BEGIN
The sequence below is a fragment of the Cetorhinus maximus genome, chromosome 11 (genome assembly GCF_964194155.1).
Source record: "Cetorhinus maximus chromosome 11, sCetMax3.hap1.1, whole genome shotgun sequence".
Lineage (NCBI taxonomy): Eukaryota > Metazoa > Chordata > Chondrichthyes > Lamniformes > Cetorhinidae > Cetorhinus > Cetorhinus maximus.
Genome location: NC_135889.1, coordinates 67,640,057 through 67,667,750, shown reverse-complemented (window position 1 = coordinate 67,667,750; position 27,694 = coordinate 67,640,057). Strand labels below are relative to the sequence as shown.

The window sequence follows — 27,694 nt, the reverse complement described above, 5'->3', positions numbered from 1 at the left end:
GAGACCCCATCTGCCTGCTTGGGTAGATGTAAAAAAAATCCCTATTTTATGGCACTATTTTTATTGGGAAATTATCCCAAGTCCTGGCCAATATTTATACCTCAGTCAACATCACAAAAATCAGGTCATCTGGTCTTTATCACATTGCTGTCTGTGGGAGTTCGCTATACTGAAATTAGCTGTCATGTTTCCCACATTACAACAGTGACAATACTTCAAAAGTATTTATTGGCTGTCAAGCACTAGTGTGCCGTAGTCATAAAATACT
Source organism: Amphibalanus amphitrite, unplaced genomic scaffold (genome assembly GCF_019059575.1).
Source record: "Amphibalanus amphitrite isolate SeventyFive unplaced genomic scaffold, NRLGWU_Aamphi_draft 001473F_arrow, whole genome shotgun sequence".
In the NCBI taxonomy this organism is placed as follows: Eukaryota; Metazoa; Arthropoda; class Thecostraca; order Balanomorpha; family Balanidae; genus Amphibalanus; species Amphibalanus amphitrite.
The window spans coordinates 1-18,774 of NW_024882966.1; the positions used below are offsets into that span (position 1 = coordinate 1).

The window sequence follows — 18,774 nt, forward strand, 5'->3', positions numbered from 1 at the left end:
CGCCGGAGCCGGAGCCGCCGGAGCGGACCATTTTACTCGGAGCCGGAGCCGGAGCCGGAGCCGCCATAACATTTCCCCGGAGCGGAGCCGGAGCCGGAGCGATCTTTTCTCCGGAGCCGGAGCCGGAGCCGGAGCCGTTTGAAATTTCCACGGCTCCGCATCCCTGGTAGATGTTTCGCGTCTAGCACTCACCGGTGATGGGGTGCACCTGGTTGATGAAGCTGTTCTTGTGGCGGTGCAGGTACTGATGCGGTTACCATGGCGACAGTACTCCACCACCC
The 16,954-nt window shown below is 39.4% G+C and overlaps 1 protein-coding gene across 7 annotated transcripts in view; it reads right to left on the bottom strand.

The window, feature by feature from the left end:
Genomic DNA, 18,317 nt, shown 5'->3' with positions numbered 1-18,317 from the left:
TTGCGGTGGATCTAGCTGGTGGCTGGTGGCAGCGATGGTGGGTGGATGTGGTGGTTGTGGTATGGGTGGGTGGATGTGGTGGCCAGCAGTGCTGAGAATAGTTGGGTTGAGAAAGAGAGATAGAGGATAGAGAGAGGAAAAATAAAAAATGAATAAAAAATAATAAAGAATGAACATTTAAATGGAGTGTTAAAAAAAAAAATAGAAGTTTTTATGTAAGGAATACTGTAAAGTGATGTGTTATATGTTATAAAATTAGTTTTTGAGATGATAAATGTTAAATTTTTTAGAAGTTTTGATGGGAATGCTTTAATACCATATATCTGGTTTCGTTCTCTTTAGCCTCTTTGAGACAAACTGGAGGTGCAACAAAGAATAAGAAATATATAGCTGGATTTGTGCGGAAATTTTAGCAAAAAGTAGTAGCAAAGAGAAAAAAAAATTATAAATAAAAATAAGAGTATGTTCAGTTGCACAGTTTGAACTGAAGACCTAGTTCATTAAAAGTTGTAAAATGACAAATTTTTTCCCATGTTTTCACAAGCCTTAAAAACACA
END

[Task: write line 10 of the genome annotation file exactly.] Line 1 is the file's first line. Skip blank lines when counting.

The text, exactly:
The window spans coordinates 1-18,774 of NW_024882966.1; the positions used below are offsets into that span (position 1 = coordinate 1).